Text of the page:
Biblical and Bubblical…

I alluded to this idea in an earlier post but I thought I should flesh it out a bit more…

Over the last few weeks I have had the privilege of speaking at Camp Nakamun for both a family camp and for a Junior High camp. I absolutely love speaking and so both of these events give me life and purpose, although there is a vast difference between the two. The sermons were of course very different. For the adults I focused on teaching from the bible, almost lecture style, because I was trying to point out the threads of Old Testament Truths that weave their way in and through the teachings in the New Testament. It was based entirely upon the ideas from my former blog entries Behind the Words.

For the Junior High Camp I focused on biblical passages punctuated by Epic Biblical Stories. If you were to compare my teaching styles my assumption is that the two would be different. I, of course, prefer the Junior High style because it allows more of my personality to come through the teaching but I am growing more and more comfortable with the adult preaching.

One thing that I have come to recognize though is that some themes and ideas translate fairly well in both settings. One of those themes is Biblical or Bubblical.

When a Christian grows up in a particular church or religious culture there are certain beliefs that become synonymous with our religious practice which are not necessarily biblical. The examples range from worship styles all the way to church appropriate clothing. As a teenager I struggled with the fact that I was not allowed to wear jeans in church even though they were appropriate in every other situation in my life. My parents had a strong conviction that dancing was wrong and that prevented me from being a part of school dances while growing up. Other Christian parents had issues with playing cards, or movies or even how much makeup a girl could wear.

These are not necessarily biblical issues, they are purely cultural. While I will agree that there is probably not anything “good” about school dances, and yes many movies can be extremely evil and inappropriate for Christians I do not consider them  a biblical issue.

Is there a danger in bubblical Christianity? Yes, because from the outside, a non-christian can see these bubbles and recognize them as that. They can see that our faith is based upon a traditional view and can often see where our views may conflict with a perceived biblical idea. These bubblical views put us in the awkward position of defending a tradition rather than a biblical truth. We are not called in Matthew 28 to defend our religious traditions but instead to bring the good news of Jesus Christ to the people of the world who desperately need him. Many times our bubbles can be a detriment to our witness.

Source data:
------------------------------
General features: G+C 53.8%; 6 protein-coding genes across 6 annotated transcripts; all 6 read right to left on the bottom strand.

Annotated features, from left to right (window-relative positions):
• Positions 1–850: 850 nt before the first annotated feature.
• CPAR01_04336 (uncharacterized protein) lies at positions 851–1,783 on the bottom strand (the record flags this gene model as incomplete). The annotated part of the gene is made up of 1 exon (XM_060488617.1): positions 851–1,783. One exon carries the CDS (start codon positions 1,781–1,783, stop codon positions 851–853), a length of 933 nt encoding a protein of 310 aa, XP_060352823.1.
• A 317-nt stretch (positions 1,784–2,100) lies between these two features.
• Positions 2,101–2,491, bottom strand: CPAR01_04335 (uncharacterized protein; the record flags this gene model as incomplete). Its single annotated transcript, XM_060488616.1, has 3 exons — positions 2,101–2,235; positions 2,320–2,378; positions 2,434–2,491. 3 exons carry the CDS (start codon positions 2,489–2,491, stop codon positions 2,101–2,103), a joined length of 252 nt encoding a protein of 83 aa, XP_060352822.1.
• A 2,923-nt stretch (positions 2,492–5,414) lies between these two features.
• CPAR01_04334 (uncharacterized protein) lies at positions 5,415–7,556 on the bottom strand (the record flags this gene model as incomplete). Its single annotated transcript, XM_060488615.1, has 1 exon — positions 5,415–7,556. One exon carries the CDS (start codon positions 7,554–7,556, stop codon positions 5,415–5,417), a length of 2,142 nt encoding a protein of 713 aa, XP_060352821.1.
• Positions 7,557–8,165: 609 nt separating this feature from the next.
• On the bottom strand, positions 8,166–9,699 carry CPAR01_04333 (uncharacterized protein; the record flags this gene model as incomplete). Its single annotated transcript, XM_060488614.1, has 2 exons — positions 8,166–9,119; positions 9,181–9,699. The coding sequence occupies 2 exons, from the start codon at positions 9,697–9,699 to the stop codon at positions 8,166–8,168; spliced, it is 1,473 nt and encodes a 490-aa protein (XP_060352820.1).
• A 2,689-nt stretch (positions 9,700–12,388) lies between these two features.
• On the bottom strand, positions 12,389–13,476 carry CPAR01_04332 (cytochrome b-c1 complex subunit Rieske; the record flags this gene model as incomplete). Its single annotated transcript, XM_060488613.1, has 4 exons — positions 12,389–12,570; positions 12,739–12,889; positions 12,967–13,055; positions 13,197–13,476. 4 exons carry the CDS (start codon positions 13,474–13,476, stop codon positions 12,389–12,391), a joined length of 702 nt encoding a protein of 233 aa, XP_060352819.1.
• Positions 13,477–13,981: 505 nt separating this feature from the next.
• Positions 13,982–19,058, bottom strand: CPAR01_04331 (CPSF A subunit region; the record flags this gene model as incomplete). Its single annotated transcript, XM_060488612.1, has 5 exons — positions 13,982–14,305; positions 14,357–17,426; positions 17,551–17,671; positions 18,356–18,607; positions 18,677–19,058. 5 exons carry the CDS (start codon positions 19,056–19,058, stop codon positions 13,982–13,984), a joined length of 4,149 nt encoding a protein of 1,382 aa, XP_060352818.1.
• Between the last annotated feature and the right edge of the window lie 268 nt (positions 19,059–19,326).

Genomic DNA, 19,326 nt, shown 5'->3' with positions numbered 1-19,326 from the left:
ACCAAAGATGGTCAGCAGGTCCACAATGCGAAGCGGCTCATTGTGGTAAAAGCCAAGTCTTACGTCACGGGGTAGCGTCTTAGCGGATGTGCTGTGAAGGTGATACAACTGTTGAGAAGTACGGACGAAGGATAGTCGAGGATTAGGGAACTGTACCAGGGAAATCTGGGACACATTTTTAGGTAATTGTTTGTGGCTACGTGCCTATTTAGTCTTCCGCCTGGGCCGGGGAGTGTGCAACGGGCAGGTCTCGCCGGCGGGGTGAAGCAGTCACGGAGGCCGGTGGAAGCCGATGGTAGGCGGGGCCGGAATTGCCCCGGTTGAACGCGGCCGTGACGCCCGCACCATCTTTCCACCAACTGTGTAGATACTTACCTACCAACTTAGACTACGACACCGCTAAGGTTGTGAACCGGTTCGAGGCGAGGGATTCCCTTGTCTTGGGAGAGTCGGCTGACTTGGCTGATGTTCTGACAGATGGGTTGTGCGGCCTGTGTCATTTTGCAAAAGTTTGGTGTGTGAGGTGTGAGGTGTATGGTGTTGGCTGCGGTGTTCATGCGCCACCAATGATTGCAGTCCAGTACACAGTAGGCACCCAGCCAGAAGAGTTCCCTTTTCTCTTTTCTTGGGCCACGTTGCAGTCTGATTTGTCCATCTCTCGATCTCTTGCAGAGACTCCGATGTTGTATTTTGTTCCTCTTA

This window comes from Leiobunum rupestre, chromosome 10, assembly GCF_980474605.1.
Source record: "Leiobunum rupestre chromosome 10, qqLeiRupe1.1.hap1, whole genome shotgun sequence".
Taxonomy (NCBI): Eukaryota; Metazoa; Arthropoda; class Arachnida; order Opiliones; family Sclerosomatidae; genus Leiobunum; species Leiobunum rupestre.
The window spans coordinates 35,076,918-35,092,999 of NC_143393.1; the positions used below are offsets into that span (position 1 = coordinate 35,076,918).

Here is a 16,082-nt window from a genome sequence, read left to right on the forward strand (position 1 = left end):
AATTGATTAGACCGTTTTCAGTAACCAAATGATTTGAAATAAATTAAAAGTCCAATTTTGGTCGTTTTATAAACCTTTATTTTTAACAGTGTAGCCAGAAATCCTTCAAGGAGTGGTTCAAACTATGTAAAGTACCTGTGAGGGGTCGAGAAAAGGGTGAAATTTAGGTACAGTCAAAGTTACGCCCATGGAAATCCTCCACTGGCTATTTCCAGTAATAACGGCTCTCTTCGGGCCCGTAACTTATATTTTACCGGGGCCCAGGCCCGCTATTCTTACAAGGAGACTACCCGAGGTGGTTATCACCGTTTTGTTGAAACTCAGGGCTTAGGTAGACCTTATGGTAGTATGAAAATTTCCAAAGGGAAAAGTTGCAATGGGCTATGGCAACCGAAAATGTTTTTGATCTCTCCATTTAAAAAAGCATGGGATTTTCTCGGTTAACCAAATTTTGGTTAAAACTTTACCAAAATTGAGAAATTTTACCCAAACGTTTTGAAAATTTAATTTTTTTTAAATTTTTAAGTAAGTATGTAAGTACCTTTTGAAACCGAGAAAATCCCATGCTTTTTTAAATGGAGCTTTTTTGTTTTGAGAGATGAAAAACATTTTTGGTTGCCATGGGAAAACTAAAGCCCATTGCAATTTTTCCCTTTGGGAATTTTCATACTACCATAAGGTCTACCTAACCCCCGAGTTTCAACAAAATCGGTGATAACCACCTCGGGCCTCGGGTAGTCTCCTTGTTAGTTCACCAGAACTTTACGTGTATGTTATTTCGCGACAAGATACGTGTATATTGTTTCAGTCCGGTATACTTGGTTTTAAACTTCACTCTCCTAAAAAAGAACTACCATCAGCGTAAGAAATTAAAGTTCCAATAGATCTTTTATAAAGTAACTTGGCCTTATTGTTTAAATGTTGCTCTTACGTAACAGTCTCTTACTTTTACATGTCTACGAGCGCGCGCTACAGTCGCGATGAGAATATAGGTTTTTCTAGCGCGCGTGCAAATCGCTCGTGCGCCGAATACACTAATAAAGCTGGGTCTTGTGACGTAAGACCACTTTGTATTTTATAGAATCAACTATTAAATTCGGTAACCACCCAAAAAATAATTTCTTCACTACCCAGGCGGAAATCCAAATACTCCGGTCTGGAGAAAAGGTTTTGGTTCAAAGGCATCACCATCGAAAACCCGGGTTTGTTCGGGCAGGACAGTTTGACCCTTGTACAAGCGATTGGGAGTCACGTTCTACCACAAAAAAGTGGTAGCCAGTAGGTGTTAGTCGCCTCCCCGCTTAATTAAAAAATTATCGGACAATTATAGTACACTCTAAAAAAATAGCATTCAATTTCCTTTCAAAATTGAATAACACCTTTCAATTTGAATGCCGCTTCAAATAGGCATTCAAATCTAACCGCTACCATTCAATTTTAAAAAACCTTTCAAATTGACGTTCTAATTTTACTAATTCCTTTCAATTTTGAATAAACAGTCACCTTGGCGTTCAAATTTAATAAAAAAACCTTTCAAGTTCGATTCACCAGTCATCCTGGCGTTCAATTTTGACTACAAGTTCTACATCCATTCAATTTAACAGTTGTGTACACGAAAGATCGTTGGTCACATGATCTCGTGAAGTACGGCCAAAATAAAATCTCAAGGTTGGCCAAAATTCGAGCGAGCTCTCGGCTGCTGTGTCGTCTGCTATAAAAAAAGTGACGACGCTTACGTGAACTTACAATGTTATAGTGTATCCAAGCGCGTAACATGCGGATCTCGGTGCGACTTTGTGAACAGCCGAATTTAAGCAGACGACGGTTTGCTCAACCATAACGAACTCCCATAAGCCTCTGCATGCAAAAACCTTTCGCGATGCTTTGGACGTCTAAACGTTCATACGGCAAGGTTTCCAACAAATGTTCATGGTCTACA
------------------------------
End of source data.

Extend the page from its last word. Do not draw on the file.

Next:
I believe that Jesus tackled this issue head on whenever he got “in trouble” from the religious leaders over issues like the Sabbath. He was constantly being harassed for breaking traditions. Jesus knew these were traditions and not biblical ideals so he willingly broke traditions for the sake of his true calling and mission. I see it like this, when religious tradition gets too important it begins to develop its own bubble.

In my view, Jesus simply wandered around with a big “truth pin” bursting bubbles as he went about doing his ministry. He has a beautiful explanation in Mark 7: 6 – 13. He is speaking to some of the Pharisees and teachers of the law who were questioning him because his disciples ate without ceremonially washing their hands. Thereby making the food “unclean.” They were not concerned about personal hygiene, they were concerned about Jesus’ blatant disregard for tradition. This is Jesus’ response to the Pharisees…

He replied, “Isaiah was right when he prophesied about you hypocrites; as it is written: “These people honor me with their lips, but their hearts are far from me. They worship me in vain; their teachings are but rules taught by men.’ You have let go of the commands of God and are holding on to the traditions of men… Thus you nullify the word of God by your tradition that you have handed down.”

It hurts to have our bubbles burst, many times we don’t even realize that we are holding on to a tradition that is not necessarily biblical. In my experience, when we get our bubbles burst our initial reaction is anger, or defense, but ultimately, when we let the truth of the bible sink in we will find that our faith is strengthened by the process of having our bubbles burst.

What bubbles are you holding on to? What religious traditions are you holding on to that are probably more cultural than biblical?

If you find some, I would  encourage you to burst those bubbles yourself before Jesus has to use his truth pin on you.


About Chet Kennedy

Chet Kennedy is a Speaker, Team Builder and a developer of People.
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